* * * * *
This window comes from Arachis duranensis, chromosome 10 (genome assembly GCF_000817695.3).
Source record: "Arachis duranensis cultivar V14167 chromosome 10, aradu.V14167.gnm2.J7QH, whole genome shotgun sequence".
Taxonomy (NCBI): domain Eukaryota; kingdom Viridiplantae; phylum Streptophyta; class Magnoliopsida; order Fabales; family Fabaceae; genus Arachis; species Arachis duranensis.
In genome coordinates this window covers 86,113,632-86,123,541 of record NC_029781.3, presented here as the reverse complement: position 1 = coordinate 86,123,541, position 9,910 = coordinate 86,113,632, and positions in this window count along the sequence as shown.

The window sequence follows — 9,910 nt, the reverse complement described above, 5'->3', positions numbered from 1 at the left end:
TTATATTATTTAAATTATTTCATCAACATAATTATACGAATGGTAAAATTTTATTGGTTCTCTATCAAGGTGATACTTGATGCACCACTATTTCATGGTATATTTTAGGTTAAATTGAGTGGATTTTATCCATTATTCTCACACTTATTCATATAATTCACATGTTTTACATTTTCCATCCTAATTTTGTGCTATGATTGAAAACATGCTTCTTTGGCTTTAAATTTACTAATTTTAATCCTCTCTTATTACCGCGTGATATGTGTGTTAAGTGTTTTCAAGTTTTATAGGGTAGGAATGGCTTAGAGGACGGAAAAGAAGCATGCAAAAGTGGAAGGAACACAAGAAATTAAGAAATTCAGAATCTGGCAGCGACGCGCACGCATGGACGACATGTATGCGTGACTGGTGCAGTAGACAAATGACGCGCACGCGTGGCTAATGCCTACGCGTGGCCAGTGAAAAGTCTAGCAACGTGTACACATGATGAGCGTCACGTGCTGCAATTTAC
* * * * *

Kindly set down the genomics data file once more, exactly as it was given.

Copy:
This window comes from Arachis duranensis, chromosome 10 (genome assembly GCF_000817695.3).
Source record: "Arachis duranensis cultivar V14167 chromosome 10, aradu.V14167.gnm2.J7QH, whole genome shotgun sequence".
Taxonomy (NCBI): domain Eukaryota; kingdom Viridiplantae; phylum Streptophyta; class Magnoliopsida; order Fabales; family Fabaceae; genus Arachis; species Arachis duranensis.
In genome coordinates this window covers 86,113,632-86,123,541 of record NC_029781.3, presented here as the reverse complement: position 1 = coordinate 86,123,541, position 9,910 = coordinate 86,113,632, and positions in this window count along the sequence as shown.

The window sequence follows — 9,910 nt, the reverse complement described above, 5'->3', positions numbered from 1 at the left end:
TTATATTATTTAAATTATTTCATCAACATAATTATACGAATGGTAAAATTTTATTGGTTCTCTATCAAGGTGATACTTGATGCACCACTATTTCATGGTATATTTTAGGTTAAATTGAGTGGATTTTATCCATTATTCTCACACTTATTCATATAATTCACATGTTTTACATTTTCCATCCTAATTTTGTGCTATGATTGAAAACATGCTTCTTTGGCTTTAAATTTACTAATTTTAATCCTCTCTTATTACCGCGTGATATGTGTGTTAAGTGTTTTCAAGTTTTATAGGGTAGGAATGGCTTAGAGGACGGAAAAGAAGCATGCAAAAGTGGAAGGAACACAAGAAATTAAGAAATTCAGAATCTGGCAGCGACGCGCACGCATGGACGACATGTATGCGTGACTGGTGCAGTAGACAAATGACGCGCACGCGTGGCTAATGCCTACGCGTGGCCAGTGAAAAGTCTAGCAACGTGTACACATGATGAGCGTCACGTGCTGCAATTTAC